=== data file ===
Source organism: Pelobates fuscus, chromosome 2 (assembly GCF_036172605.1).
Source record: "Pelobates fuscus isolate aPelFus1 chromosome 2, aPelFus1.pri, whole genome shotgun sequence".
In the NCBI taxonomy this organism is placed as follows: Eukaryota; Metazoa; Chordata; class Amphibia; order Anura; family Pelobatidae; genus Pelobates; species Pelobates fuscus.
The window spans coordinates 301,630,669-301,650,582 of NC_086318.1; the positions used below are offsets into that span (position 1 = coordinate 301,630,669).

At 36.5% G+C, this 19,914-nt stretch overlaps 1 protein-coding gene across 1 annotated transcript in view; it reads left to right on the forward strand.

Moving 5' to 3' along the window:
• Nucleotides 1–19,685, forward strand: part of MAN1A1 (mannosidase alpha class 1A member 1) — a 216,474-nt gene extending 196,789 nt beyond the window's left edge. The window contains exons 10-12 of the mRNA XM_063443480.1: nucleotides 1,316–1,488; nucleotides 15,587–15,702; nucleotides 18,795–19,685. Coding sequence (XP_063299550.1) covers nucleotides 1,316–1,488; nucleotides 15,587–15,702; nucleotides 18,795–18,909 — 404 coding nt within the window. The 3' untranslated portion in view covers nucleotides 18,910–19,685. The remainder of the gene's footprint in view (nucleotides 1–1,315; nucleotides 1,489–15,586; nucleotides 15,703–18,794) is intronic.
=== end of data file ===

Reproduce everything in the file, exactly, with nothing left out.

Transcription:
Source organism: Pelobates fuscus, chromosome 2 (assembly GCF_036172605.1).
Source record: "Pelobates fuscus isolate aPelFus1 chromosome 2, aPelFus1.pri, whole genome shotgun sequence".
In the NCBI taxonomy this organism is placed as follows: Eukaryota; Metazoa; Chordata; class Amphibia; order Anura; family Pelobatidae; genus Pelobates; species Pelobates fuscus.
The window spans coordinates 301,630,669-301,650,582 of NC_086318.1; the positions used below are offsets into that span (position 1 = coordinate 301,630,669).

At 36.5% G+C, this 19,914-nt stretch overlaps 1 protein-coding gene across 1 annotated transcript in view; it reads left to right on the forward strand.

Moving 5' to 3' along the window:
• Nucleotides 1–19,685, forward strand: part of MAN1A1 (mannosidase alpha class 1A member 1) — a 216,474-nt gene extending 196,789 nt beyond the window's left edge. The window contains exons 10-12 of the mRNA XM_063443480.1: nucleotides 1,316–1,488; nucleotides 15,587–15,702; nucleotides 18,795–19,685. Coding sequence (XP_063299550.1) covers nucleotides 1,316–1,488; nucleotides 15,587–15,702; nucleotides 18,795–18,909 — 404 coding nt within the window. The 3' untranslated portion in view covers nucleotides 18,910–19,685. The remainder of the gene's footprint in view (nucleotides 1–1,315; nucleotides 1,489–15,586; nucleotides 15,703–18,794) is intronic.